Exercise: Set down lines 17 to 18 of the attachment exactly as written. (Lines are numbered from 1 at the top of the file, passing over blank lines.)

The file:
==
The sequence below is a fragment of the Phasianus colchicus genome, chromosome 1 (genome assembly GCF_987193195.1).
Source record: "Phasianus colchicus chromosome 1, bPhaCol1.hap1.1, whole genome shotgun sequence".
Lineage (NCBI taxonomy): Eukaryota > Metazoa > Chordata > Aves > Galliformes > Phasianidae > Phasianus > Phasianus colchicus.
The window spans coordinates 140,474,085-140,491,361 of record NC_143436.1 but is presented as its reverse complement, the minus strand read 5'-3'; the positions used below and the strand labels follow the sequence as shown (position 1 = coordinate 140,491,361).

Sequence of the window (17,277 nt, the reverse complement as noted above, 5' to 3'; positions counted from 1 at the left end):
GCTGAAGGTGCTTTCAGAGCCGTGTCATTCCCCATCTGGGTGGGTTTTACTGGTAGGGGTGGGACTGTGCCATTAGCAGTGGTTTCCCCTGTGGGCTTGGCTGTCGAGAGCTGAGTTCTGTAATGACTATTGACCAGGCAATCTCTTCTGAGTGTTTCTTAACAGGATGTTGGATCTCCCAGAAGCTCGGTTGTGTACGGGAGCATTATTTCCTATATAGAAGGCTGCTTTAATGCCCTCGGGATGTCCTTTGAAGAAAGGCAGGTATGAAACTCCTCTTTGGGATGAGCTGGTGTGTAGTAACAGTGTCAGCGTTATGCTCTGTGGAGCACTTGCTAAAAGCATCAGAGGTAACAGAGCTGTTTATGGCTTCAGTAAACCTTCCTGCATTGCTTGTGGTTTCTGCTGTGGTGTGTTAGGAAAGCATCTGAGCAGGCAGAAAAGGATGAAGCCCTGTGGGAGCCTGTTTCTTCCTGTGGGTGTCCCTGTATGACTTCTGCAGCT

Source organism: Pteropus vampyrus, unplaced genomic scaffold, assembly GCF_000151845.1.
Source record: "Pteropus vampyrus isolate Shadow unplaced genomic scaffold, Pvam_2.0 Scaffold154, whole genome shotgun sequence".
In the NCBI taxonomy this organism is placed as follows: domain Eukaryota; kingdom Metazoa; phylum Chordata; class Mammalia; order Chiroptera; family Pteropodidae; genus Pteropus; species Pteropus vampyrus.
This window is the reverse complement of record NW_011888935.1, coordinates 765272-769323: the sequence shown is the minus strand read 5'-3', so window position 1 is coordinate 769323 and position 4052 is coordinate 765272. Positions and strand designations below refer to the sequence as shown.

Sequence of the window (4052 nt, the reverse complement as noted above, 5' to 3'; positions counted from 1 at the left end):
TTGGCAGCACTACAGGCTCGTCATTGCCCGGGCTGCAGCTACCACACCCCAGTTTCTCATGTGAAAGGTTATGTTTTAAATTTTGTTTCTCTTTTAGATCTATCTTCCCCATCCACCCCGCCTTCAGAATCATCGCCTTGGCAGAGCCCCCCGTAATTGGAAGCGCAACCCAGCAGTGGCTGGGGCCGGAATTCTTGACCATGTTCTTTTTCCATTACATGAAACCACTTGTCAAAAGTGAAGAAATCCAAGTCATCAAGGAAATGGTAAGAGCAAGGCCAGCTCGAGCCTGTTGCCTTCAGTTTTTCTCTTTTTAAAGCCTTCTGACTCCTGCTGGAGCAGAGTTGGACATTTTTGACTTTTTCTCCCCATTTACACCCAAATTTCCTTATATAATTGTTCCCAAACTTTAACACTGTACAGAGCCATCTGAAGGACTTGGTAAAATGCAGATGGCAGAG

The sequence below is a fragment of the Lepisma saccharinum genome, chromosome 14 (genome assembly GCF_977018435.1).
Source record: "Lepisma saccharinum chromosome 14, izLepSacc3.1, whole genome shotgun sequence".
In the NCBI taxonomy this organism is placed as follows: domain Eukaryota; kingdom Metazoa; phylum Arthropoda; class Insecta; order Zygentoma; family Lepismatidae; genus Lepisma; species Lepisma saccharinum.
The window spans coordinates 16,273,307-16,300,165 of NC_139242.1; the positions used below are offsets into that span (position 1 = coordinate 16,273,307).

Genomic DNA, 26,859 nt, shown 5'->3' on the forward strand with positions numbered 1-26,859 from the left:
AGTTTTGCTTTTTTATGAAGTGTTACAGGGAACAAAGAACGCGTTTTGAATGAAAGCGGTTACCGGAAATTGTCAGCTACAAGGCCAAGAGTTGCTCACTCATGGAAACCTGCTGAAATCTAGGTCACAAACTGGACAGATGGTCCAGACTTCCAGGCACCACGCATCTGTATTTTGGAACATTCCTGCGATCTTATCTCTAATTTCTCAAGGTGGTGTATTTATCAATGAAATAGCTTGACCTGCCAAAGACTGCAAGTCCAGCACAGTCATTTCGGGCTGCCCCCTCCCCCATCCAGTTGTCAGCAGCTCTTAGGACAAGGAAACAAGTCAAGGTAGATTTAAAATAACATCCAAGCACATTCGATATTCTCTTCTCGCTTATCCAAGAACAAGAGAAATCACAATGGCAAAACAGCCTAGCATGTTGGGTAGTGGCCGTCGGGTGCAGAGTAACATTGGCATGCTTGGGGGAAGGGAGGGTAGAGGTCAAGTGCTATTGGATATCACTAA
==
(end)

Genomic DNA, 26,859 nt, shown 5'->3' on the forward strand with positions numbered 1-26,859 from the left:
AGTTTTGCTTTTTTATGAAGTGTTACAGGGAACAAAGAACGCGTTTTGAATGAAAGCGGTTACCGGAAATTGTCAGCTACAAGGCCAAGAGTTGCTCACTCATGGAAACCTGCTGAAATCTAGGTCACAAACTGGACAGATGGTCCAGACTTCCAGGCACCACGCATCTGTATTTTGGAACATTCCTGCGATCTTATCTCTAATTTCTCAAGGTGGTGTATTTATCAATGAAATAGCTTGACCTGCCAAAGACTGCAAGTCCAGCACAGTCATTTCGGGCTGCCCCCTCCCCCATCCAGTTGTCAGCAGCTCTTAGGACAAGGAAACAAGTCAAGGTAGATTTAAAATAACATCCAAGCACATTCGATATTCTCTTCTCGCTTATCCAAGAACAAGAGAAATCACAATGGCAAAACAGCCTAGCATGTTGGGTAGTGGCCGTCGGGTGCAGAGTAACATTGGCATGCTTGGGGGAAGGGAGGGTAGAGGTCAAGTGCTATTGGATATCACTAA